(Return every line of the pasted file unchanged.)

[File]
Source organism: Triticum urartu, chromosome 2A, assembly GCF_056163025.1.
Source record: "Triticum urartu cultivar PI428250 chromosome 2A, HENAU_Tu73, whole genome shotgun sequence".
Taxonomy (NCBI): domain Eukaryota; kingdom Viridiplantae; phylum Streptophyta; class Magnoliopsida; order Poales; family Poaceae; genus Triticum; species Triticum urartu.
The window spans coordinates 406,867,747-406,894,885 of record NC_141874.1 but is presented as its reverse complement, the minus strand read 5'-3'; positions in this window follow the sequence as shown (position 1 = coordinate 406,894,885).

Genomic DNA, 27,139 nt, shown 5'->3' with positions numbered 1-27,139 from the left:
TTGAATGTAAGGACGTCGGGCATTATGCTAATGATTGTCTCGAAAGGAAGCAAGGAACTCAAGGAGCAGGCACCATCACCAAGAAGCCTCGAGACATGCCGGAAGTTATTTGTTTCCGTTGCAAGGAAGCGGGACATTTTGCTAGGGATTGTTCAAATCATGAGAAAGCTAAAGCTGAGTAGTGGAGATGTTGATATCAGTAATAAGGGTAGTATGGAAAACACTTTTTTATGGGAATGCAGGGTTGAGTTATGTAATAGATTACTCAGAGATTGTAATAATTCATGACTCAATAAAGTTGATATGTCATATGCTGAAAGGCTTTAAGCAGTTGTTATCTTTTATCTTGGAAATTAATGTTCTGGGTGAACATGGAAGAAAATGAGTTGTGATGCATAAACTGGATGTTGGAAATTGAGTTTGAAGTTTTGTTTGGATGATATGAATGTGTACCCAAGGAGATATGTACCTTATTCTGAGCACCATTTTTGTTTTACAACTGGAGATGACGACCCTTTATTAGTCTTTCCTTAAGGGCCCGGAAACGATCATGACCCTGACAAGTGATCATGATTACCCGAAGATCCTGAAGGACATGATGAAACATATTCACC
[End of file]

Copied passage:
Source organism: Triticum urartu, chromosome 2A, assembly GCF_056163025.1.
Source record: "Triticum urartu cultivar PI428250 chromosome 2A, HENAU_Tu73, whole genome shotgun sequence".
Taxonomy (NCBI): domain Eukaryota; kingdom Viridiplantae; phylum Streptophyta; class Magnoliopsida; order Poales; family Poaceae; genus Triticum; species Triticum urartu.
The window spans coordinates 406,867,747-406,894,885 of record NC_141874.1 but is presented as its reverse complement, the minus strand read 5'-3'; positions in this window follow the sequence as shown (position 1 = coordinate 406,894,885).

Genomic DNA, 27,139 nt, shown 5'->3' with positions numbered 1-27,139 from the left:
TTGAATGTAAGGACGTCGGGCATTATGCTAATGATTGTCTCGAAAGGAAGCAAGGAACTCAAGGAGCAGGCACCATCACCAAGAAGCCTCGAGACATGCCGGAAGTTATTTGTTTCCGTTGCAAGGAAGCGGGACATTTTGCTAGGGATTGTTCAAATCATGAGAAAGCTAAAGCTGAGTAGTGGAGATGTTGATATCAGTAATAAGGGTAGTATGGAAAACACTTTTTTATGGGAATGCAGGGTTGAGTTATGTAATAGATTACTCAGAGATTGTAATAATTCATGACTCAATAAAGTTGATATGTCATATGCTGAAAGGCTTTAAGCAGTTGTTATCTTTTATCTTGGAAATTAATGTTCTGGGTGAACATGGAAGAAAATGAGTTGTGATGCATAAACTGGATGTTGGAAATTGAGTTTGAAGTTTTGTTTGGATGATATGAATGTGTACCCAAGGAGATATGTACCTTATTCTGAGCACCATTTTTGTTTTACAACTGGAGATGACGACCCTTTATTAGTCTTTCCTTAAGGGCCCGGAAACGATCATGACCCTGACAAGTGATCATGATTACCCGAAGATCCTGAAGGACATGATGAAACATATTCACC